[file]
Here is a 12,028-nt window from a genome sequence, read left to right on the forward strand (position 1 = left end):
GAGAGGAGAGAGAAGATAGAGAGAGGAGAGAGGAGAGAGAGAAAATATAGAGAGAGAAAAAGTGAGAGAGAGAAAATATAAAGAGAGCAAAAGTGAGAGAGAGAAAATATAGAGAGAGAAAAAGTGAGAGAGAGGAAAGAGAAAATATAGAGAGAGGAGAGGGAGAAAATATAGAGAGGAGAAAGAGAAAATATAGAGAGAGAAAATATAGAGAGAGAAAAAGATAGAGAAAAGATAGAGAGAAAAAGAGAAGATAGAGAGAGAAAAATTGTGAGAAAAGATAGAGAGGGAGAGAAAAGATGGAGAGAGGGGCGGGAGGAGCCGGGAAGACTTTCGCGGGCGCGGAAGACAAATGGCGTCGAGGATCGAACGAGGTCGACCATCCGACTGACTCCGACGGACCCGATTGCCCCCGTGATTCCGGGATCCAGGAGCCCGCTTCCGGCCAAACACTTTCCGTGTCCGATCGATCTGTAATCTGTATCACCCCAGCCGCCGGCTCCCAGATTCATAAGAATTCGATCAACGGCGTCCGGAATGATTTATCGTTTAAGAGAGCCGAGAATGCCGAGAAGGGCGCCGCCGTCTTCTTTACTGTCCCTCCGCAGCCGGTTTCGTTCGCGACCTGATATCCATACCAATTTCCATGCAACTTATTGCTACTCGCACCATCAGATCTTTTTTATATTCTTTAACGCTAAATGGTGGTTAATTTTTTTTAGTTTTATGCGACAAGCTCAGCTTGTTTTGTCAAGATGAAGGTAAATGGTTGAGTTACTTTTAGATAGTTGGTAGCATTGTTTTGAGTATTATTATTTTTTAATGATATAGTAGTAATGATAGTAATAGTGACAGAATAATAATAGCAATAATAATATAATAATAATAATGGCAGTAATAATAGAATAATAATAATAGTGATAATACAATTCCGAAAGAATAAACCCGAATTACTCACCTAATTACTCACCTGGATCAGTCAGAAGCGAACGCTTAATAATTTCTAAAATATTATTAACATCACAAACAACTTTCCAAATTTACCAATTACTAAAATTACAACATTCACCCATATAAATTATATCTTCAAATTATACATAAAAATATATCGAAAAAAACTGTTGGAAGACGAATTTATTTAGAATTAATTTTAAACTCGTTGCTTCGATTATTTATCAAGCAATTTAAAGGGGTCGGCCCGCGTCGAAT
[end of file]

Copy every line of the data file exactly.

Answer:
Here is a 12,028-nt window from a genome sequence, read left to right on the forward strand (position 1 = left end):
GAGAGGAGAGAGAAGATAGAGAGAGGAGAGAGGAGAGAGAGAAAATATAGAGAGAGAAAAAGTGAGAGAGAGAAAATATAAAGAGAGCAAAAGTGAGAGAGAGAAAATATAGAGAGAGAAAAAGTGAGAGAGAGGAAAGAGAAAATATAGAGAGAGGAGAGGGAGAAAATATAGAGAGGAGAAAGAGAAAATATAGAGAGAGAAAATATAGAGAGAGAAAAAGATAGAGAAAAGATAGAGAGAAAAAGAGAAGATAGAGAGAGAAAAATTGTGAGAAAAGATAGAGAGGGAGAGAAAAGATGGAGAGAGGGGCGGGAGGAGCCGGGAAGACTTTCGCGGGCGCGGAAGACAAATGGCGTCGAGGATCGAACGAGGTCGACCATCCGACTGACTCCGACGGACCCGATTGCCCCCGTGATTCCGGGATCCAGGAGCCCGCTTCCGGCCAAACACTTTCCGTGTCCGATCGATCTGTAATCTGTATCACCCCAGCCGCCGGCTCCCAGATTCATAAGAATTCGATCAACGGCGTCCGGAATGATTTATCGTTTAAGAGAGCCGAGAATGCCGAGAAGGGCGCCGCCGTCTTCTTTACTGTCCCTCCGCAGCCGGTTTCGTTCGCGACCTGATATCCATACCAATTTCCATGCAACTTATTGCTACTCGCACCATCAGATCTTTTTTATATTCTTTAACGCTAAATGGTGGTTAATTTTTTTTAGTTTTATGCGACAAGCTCAGCTTGTTTTGTCAAGATGAAGGTAAATGGTTGAGTTACTTTTAGATAGTTGGTAGCATTGTTTTGAGTATTATTATTTTTTAATGATATAGTAGTAATGATAGTAATAGTGACAGAATAATAATAGCAATAATAATATAATAATAATAATGGCAGTAATAATAGAATAATAATAATAGTGATAATACAATTCCGAAAGAATAAACCCGAATTACTCACCTAATTACTCACCTGGATCAGTCAGAAGCGAACGCTTAATAATTTCTAAAATATTATTAACATCACAAACAACTTTCCAAATTTACCAATTACTAAAATTACAACATTCACCCATATAAATTATATCTTCAAATTATACATAAAAATATATCGAAAAAAACTGTTGGAAGACGAATTTATTTAGAATTAATTTTAAACTCGTTGCTTCGATTATTTATCAAGCAATTTAAAGGGGTCGGCCCGCGTCGAAT